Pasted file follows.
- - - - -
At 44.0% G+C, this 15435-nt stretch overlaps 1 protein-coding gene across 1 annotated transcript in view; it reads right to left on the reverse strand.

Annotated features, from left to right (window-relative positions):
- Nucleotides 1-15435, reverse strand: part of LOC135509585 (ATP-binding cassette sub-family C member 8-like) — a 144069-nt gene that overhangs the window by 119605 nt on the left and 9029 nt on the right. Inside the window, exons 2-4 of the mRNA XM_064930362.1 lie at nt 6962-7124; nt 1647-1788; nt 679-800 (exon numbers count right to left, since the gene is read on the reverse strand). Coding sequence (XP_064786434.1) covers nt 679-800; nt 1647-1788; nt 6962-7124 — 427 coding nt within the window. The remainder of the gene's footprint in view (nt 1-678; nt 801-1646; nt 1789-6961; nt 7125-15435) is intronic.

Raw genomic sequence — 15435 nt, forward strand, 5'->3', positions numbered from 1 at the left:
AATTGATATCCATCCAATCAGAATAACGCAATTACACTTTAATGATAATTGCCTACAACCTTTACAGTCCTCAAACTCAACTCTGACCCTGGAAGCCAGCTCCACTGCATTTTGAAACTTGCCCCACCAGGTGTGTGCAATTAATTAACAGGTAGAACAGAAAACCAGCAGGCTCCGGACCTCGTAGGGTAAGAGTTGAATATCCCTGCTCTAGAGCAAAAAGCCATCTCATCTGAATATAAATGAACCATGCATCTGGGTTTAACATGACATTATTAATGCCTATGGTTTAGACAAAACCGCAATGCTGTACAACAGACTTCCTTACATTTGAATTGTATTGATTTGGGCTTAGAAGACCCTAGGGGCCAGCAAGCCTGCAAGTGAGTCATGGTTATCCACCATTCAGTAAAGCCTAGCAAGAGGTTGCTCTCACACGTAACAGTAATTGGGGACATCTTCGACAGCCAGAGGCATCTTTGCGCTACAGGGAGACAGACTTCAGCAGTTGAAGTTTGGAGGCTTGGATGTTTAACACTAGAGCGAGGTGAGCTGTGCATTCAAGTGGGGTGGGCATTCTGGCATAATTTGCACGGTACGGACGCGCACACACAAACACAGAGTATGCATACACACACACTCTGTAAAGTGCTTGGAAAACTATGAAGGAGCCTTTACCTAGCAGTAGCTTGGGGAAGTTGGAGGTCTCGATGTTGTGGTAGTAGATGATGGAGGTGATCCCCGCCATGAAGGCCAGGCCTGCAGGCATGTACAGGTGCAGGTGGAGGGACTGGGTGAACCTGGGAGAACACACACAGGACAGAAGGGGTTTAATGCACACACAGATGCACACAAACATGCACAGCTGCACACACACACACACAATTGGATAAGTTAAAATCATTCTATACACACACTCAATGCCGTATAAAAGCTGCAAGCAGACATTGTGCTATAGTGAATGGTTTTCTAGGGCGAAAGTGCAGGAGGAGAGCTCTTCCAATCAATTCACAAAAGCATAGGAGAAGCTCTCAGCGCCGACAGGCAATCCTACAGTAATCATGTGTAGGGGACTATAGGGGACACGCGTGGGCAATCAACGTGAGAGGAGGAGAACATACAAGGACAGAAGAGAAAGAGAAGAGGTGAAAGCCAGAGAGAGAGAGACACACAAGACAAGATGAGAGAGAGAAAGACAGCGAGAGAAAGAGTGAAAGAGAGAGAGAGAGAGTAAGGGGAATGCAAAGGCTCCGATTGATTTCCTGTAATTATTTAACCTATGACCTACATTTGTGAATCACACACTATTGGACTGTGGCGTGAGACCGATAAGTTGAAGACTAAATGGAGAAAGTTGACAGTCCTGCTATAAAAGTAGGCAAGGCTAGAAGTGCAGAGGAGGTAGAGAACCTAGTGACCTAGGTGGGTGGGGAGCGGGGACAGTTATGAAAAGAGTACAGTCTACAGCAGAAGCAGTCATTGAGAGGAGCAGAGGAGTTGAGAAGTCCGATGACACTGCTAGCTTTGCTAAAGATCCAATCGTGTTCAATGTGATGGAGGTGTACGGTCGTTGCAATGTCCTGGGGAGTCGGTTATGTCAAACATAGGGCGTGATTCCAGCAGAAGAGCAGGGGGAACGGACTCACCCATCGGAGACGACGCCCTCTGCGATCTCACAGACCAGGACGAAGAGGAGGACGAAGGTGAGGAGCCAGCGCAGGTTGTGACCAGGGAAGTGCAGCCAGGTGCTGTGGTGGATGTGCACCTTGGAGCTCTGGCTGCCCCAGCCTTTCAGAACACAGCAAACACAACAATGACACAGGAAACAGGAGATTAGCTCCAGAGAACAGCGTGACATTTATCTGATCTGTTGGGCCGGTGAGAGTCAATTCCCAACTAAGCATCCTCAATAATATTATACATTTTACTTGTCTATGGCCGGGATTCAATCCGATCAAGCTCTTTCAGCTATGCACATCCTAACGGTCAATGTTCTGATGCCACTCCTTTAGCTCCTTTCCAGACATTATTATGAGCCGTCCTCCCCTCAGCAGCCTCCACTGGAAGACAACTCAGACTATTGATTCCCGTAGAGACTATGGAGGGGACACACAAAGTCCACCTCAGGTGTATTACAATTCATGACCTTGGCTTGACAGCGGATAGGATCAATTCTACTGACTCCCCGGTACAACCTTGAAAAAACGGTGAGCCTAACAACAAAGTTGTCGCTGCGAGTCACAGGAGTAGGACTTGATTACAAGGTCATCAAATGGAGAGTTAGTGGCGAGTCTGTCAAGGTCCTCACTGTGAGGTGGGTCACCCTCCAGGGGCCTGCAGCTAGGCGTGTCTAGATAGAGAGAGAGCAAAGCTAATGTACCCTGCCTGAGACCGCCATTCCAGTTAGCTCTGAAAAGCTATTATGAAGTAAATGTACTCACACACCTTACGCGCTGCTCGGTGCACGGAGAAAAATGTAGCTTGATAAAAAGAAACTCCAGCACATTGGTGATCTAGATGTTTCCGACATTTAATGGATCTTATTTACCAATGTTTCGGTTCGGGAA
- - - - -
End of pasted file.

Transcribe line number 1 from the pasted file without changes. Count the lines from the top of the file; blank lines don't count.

At 44.0% G+C, this 15435-nt stretch overlaps 1 protein-coding gene across 1 annotated transcript in view; it reads right to left on the reverse strand.